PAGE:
Phil Frampton, Barnardo’s Survivor, Whiteflowers Group
“It is important that child abuse survivors stand up and show that they are not prepared to be marginalised by the government’s child abuse inquiry, which is descending into a YES MINISTER Farce.
Justice Goddard has declared that abuse survivors lack objectivity and therefore cannot be on the Inquiry Panel. Instead, she declares that some of them can sit on a consultation panel. But this consultative panel is by definition tarred with the same brush as lacking objectivity.
The Ban on survivors being on the Panel is a direct slur on those of us that have disclosed and the attack on our objectivity is the same as that which stops over 10 million people disclosing in this country for fear of stigmatisation. The Home Office actions will not encourage people to disclose and therefore leave paedophiles at large and children at serious risk.
The Home Office are squirming. They refused to confirm that all members of the Panel were checked as to whether they were survivors of child sex abuse or not. The ban is just an excuse to bar survivors.
Meanwhile on the Panel is Druscilla Sharpling who is employed by the Home Office and Alexis Jay who was a senior social work manager – so how independent will they be? They have a clear conflict of interest and such people will not shine a torch into the dark corners for fear they will see themselves and their friends.
Only major protest by the survivors plus public outrage has stopped this Inquiry from being a complete farce. So we continue our fight. Meanwhile we must not forget that this Inquiry was supposed to deal with the establishment.
You start sweeping the stairs from the top.
I believe that we now need a separate urgent inquiry, which should report in 12 to 18 months time on the child abuse and cover ups which involved members of the Houses of Parliament and senior government officials. Venceremos”
Peter McKelvie, Child protection officer and Islington whistleblower
” I have little doubt that a relatively small but significant number of MP’s and Lords have sexually abused vulnerable children over at least the last 50 years.
Present information implies that the number could be between 20 and 30 but the allegations need to be thoroughly investigated and final figures could be higher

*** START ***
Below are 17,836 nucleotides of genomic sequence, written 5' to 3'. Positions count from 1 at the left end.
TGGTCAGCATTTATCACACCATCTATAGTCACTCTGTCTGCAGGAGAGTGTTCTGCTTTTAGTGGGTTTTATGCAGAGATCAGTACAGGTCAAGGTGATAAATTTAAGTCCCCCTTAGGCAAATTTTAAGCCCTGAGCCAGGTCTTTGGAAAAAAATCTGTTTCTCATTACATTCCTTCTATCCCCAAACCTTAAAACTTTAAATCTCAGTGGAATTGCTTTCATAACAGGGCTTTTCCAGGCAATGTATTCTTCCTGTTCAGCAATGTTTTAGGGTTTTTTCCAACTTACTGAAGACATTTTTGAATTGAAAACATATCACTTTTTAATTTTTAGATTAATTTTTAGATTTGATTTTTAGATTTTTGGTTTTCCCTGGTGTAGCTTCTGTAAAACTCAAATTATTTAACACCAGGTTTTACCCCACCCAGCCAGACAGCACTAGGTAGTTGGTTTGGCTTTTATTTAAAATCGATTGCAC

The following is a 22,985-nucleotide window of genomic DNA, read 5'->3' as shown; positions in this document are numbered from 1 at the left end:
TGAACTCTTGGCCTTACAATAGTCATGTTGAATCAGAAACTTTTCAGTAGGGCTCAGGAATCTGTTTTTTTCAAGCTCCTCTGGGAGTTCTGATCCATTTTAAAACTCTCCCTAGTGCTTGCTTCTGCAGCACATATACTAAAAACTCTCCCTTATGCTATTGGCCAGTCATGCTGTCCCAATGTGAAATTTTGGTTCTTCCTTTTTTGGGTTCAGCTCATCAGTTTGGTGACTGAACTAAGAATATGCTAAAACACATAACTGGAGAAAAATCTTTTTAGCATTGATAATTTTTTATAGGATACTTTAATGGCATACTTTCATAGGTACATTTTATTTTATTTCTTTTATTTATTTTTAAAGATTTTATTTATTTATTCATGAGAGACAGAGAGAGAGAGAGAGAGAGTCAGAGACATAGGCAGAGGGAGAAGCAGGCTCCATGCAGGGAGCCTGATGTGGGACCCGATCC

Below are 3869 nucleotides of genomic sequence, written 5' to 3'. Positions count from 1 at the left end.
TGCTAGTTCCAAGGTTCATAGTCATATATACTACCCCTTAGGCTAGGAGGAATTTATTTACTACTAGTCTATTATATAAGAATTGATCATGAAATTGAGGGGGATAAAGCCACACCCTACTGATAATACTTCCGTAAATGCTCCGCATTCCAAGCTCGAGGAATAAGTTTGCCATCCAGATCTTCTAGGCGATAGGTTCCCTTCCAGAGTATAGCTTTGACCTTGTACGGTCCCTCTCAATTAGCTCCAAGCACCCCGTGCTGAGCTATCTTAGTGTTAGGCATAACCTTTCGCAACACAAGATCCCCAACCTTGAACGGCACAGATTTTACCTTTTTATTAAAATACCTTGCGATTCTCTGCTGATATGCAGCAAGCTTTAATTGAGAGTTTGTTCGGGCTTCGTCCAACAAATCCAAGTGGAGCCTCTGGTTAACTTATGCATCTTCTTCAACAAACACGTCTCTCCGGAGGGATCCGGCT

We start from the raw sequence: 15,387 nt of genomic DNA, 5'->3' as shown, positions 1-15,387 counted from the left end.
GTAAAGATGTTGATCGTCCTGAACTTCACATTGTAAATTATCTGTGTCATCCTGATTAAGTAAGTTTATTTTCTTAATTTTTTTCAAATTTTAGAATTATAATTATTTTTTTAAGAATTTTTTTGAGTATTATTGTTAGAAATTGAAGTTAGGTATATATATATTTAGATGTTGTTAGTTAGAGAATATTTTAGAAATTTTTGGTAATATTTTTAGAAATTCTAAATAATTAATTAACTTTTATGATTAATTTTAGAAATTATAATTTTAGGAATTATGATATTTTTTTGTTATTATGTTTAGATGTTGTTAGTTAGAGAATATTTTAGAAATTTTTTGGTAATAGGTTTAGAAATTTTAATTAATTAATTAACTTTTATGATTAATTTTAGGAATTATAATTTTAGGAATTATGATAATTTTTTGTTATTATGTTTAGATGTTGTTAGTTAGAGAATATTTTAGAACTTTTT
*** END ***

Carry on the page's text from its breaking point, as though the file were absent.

I have no doubt in my mind that politicians from all 3 main political parties are amongst the most powerful names that have been passed to various Police forces In the last couple of years
I have also no doubt in my mind that the hierarchies of all 3 main political parties would have known of any allegation against someone in their own party and that there has been a history of collusion and cover up right across the board amongst individuals and agencies that should have exposed such criminal behaviour and put child protection before any other consideration ”
Kaz Tiggr, Survivor
” The one thing survivors were promised in 2012 was support. That support has not been forthcoming.
There are tales of key witnesses being left to make their own way to Sentencing. A key factor in the journey toward acceptance of events and a certain level of Closure.
People, two years after being promised counselling, are still waiting for it to start or are being told to fund it themselves.
The police are very unapproachable, for the most part. Unwilling to push the boundaries of their remit or explore the truth of what they are supposed to investigate.
When asked if she had read the Waterhouse Report, one DC sent out to survivors homes under
Operation Pallial said; “Of course not, have you Seen the Size of it?”
The survivor replied “Yes, I’ve read it several times.”.
One thing that nobody seems to be taking into account the effect this has on survivor’s families. Loved ones are left to pick up the pieces each time a dark anniversary comes around, or a chance remark triggers a memory, or the Police phone to say the CPS are going to write to say, “Sorry, not enough evidence to prosecute.” or worse “Sorry, time limitation…”.
There is no help for those that see the daily self-destruction and can do nothing to stop it.”
A very big thank you to Terri Thatcher for sharing these statements and photos with us.